“The question, then, is how business, government and individuals will react to these developments. To prevent a worst-case scenario — technological change accompanied by talent shortages, mass unemployment and growing inequality — re-skilling and up-skilling of today’s workers will be critical.
“While much has been said about the need for reform in basic education, it is simply not possible to weather the current technological revolution by waiting for the next generation’s workforce to become better prepared,” read the report.
Waiting to complain about the abilities of their workforce will not help industry more than active involvement in the training of their prospective workers. “It is critical that businesses take an active role in supporting their current workforces through re-training, that individuals take a proactive approach to their own lifelong learning and that governments create the enabling environment, rapidly and creatively, to assist these efforts,” the report said.
In Zimbabwe, the Government has created an enabling environment through establishing eight multidimensional state universities with a promise for more. What is left is the increase in collaboration between these institutions and players in various fraternities that can lead in the development of the country.
The report adds that there is an opportunity for businesses and strategic Government departments. “In particular, business collaboration within industries to create larger pools of skilled talent will become indispensable, as will multi-sector skilling partnerships that leverage the very same collaborative models that underpin many of the technology-driven business changes underway today.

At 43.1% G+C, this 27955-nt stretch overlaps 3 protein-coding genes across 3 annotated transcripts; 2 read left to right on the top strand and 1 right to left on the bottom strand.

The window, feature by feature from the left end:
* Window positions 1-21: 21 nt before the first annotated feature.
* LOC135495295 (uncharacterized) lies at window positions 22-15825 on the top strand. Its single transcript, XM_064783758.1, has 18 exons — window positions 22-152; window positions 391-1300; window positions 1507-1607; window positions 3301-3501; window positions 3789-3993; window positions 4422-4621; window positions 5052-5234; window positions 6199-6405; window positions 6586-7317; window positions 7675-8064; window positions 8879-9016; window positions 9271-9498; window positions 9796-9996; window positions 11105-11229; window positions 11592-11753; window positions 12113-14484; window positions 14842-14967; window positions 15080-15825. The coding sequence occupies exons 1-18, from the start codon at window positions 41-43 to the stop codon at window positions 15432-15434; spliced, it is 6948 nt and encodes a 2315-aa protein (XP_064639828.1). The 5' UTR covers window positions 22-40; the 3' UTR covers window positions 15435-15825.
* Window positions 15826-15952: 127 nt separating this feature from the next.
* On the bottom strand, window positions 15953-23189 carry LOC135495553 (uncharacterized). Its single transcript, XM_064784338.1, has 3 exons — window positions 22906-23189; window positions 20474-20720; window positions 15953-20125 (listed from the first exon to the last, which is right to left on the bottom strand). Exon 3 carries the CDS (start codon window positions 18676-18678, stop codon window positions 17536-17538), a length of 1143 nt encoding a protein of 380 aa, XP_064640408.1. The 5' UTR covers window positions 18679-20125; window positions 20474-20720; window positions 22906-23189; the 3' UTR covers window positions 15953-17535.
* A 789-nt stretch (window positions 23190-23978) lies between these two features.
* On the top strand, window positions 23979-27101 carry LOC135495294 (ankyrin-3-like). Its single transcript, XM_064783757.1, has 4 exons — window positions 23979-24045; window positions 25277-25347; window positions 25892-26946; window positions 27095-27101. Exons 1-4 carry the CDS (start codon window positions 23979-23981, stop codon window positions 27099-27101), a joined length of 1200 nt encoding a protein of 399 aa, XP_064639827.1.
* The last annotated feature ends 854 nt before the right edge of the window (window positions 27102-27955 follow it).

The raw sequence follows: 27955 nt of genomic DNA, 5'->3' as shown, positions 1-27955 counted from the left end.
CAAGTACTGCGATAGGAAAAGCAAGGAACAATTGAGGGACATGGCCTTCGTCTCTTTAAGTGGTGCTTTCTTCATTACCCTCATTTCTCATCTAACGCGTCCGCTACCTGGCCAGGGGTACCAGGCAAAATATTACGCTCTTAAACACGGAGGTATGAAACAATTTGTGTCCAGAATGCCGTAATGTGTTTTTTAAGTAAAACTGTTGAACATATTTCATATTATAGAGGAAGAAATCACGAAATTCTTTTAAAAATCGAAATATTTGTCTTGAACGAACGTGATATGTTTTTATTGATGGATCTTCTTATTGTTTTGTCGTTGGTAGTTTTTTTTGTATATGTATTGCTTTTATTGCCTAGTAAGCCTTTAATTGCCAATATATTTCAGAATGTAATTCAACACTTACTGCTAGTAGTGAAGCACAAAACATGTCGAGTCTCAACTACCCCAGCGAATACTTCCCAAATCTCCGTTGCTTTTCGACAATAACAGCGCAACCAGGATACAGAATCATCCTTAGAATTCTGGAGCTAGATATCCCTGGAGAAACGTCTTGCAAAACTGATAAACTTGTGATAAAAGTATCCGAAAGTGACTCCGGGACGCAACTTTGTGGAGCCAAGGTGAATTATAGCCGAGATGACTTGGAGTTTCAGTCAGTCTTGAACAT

“Additionally, better data and planning metrics, such as those in this Report, are critical in helping to anticipate and proactively manage the current transition in labour markets,” the report reads.
Recently, Great Zimbabwe University struck a partnership with Zvishavane-based radio station YaFM which will see students studying media getting hands on training in radio broadcasting.
The Harare Institute of Technology has also been helping in the ongoing debate around use of the contentious Kaylite ban. Contributions of this nature will help in decision making, thus cementing scholars as the true guides of intellectual development conversations.
These partnerships and involvements are indications that tertiary institutions recognise the importance of roping in stakeholders in the areas they operate in, what is left is the increase in magnitude of the nature of engagements so that the impact becomes easily noticeable.